Is it possible that another caliber with higher velocity and newer bullet construction will surpass the performance of "big and slow"? Yes. In fact, such an animal might already exist. But the effectiveness of the current crop of big-bores speak for themselves, and I will carry mine with confidence.

    The other 299,300,000 people can have it.

    Noone has a more intimate understanding of, or deeper appreciation for freedom, than a soldier who has fought for it in a country where it does not exist.

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    Member Matt's Avatar
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    Quote Originally Posted by AKsoldier View Post
    That's certainly distressing if it's true. I'm still waiting to get mine back from Arctic Custom Guns. maybe I need to stock up on brass. The one comfort is the fact that I can use the same bullets that are made for the 45-70. Anyone have some .450 Marlin brass lying around?
    For brass I'd be checking the gun show that is coming up next weekend at the Wasilla High School.

    And interesting you brought up Arctic Custom Guns as Bob has a rifle of mine for like a year now and have not heard from him. I need to get that back.

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    Quote Originally Posted by Matt View Post
    For brass I'd be checking the gun show that is coming up next weekend at the Wasilla High School.

    And interesting you brought up Arctic Custom Guns as Bob has a rifle of mine for like a year now and have not heard from him. I need to get that back.
    I dropped off my 1895 back in Feb. 09. I'm going on two years now. I'm beginning to worry that he might have had a serious health problem. I hope he's okay.

    The other 299,300,000 people can have it.

    Noone has a more intimate understanding of, or deeper appreciation for freedom, than a soldier who has fought for it in a country where it does not exist.

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    I think browning still makes a blr in 450 marlin. I haven't seen a 2011 catelog yet.

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    Quote Originally Posted by AKsoldier View Post
    I dropped off my 1895 back in Feb. 09. I'm going on two years now. I'm beginning to worry that he might have had a serious health problem. I hope he's okay.
    Correction - it was Feb. '08.

    The other 299,300,000 people can have it.

    Noone has a more intimate understanding of, or deeper appreciation for freedom, than a soldier who has fought for it in a country where it does not exist.

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    Quote Originally Posted by AKsoldier View Post
    Correction - it was Feb. '08.
    That's not good. I'm calling him tomorrow to see what is up and to get my rifle back.

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    Quote Originally Posted by Matt View Post
    That's not good. I'm calling him tomorrow to see what is up and to get my rifle back.
    Good luck getting ahold of him. I've called his shop almost every day for the last two weeks, with no answer. His answering machine is full, and I even sent him a message on facebook. I went to the shop at least 6 times in the last two weeks, and he was never there. I haven't heard a thing from him. I hope that doesn't mean he's having some kind of serious health problem.

    The other 299,300,000 people can have it.

    Noone has a more intimate understanding of, or deeper appreciation for freedom, than a soldier who has fought for it in a country where it does not exist.

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    I sure like my Browning BLR in .450. Guess...once again, it'll be time to go "stock up" on ammo. It has become my "hunting gun" when i have a full freezer and require myself to get closer to the game.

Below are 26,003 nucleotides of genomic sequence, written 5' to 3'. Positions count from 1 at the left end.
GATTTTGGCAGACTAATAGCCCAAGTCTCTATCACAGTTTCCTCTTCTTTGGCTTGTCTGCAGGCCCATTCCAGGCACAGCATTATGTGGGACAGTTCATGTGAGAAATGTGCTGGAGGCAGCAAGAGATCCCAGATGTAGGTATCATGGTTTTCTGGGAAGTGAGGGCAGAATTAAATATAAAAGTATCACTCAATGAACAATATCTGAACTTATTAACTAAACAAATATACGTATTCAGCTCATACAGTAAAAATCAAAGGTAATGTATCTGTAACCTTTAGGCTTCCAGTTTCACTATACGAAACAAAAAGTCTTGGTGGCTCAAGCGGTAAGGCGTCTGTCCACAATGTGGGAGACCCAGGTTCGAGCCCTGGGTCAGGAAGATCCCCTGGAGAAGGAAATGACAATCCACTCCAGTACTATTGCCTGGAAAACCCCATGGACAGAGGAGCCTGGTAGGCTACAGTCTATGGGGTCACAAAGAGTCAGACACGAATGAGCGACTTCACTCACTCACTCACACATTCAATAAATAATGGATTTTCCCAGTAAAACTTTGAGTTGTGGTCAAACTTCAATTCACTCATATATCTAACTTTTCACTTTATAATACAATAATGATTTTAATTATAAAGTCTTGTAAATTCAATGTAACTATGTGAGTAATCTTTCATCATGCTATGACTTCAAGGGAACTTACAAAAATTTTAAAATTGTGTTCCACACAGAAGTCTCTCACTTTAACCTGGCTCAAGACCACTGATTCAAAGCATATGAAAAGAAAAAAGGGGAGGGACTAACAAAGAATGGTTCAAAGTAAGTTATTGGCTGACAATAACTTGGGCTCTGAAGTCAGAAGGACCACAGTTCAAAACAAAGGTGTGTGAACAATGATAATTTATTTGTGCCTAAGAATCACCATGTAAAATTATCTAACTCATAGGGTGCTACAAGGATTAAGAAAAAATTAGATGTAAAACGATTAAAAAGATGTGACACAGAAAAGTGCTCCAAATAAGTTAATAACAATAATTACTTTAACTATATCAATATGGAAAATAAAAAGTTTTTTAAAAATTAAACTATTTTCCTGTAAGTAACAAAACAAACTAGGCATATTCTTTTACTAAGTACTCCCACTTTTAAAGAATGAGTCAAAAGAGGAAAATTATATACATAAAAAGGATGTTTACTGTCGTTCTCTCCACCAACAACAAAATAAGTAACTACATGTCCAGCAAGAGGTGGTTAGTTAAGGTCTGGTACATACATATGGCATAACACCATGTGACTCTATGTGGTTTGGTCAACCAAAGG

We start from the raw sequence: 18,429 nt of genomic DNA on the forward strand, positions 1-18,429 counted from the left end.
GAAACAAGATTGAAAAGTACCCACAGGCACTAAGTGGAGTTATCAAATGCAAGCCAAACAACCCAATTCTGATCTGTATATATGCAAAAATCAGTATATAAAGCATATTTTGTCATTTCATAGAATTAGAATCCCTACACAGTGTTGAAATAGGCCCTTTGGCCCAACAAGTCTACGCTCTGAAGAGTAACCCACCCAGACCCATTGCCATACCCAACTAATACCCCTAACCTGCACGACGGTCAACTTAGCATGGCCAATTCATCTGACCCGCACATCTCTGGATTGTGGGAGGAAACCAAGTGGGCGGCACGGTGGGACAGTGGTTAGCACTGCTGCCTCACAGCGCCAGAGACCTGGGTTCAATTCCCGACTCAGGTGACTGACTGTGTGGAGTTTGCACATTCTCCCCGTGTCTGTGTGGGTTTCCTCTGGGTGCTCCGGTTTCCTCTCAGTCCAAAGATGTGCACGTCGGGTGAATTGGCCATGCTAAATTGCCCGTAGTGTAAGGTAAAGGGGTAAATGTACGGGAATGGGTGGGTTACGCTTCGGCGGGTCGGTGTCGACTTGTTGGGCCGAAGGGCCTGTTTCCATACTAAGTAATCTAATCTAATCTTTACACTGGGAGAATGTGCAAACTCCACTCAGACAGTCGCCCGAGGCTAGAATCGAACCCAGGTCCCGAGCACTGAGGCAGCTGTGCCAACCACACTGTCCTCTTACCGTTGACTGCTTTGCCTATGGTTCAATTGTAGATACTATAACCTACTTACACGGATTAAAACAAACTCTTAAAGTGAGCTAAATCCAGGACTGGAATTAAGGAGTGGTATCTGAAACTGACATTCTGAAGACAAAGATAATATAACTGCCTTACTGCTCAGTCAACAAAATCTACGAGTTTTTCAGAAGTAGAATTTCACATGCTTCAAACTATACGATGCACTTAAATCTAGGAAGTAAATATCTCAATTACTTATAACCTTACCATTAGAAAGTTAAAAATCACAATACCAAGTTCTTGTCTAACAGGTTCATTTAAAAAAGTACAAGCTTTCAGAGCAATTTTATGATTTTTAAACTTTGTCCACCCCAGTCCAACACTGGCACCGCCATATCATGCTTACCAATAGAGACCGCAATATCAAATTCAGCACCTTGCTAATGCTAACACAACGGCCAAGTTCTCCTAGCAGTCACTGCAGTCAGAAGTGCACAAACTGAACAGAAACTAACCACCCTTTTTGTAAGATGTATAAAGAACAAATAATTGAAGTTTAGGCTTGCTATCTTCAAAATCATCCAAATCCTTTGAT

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    Quote Originally Posted by Amigo Will View Post
    It solved a non problem much like the 480 ruger.I guess makers feel like we need hundreds of different round like basketball players need thousands of different sneekers.Keds and PF Flyers were plenty in my youth
    Not quite, ruger merely failed in marketing the 480. What the 480 provides is big bore heavy bullet power at a recoil level that most folks can handle. They also should have offered factory ammo with a 400 gr hardcast at 1200 fps. At least the 480 cases can be made by trimming 475 linebaugh brass.

    I could where management/marketing would come up with the 450 marlin idea, but it simply wasn't needed with the 45-70 loaded to it's potential on modern guns. The oddball fat belted case made it an orphan from day one, I'm also suprised it lasted as long as it did.

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    Quote Originally Posted by AKsoldier View Post
    I haven't heard a thing from him. I hope that doesn't mean he's having some kind of serious health problem.
    I spoke with him about a week ago. He had just received some back surgery and is way behind and not taking any new work. Sucks for the guy, but I've had stuff there over a year too...gotta find someone new...

    Recommendations?

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    Quote Originally Posted by hunt_ak View Post
    I spoke with him about a week ago. He had just received some back surgery and is way behind and not taking any new work. Sucks for the guy, but I've had stuff there over a year too...gotta find someone new...

    Recommendations?
    Well if he just came out of back surgery I guess that explains why he's been so hard to get ahold of. I hope he recovers okay. If I can't reach him by this weekend, I'll look for him at the gun show. He usually has a table set up.

    The other 299,300,000 people can have it.

    Noone has a more intimate understanding of, or deeper appreciation for freedom, than a soldier who has fought for it in a country where it does not exist.

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    Quote Originally Posted by Paul H View Post
    Not quite, ruger merely failed in marketing the 480. What the 480 provides is big bore heavy bullet power at a recoil level that most folks can handle. They also should have offered factory ammo with a 400 gr hardcast at 1200 fps. At least the 480 cases can be made by trimming 475 linebaugh brass.
    I agree with this. The .480 is a sensible increase in power over the 44Mag without the pain. It is optimal with a 400g bullet and provides as much if not more penetration than the 454casull. Hornady now makes a 400g XTP load at 110fps. A 325g load at 1400fps is a hammer on deer and no worse than shooting a 44mag.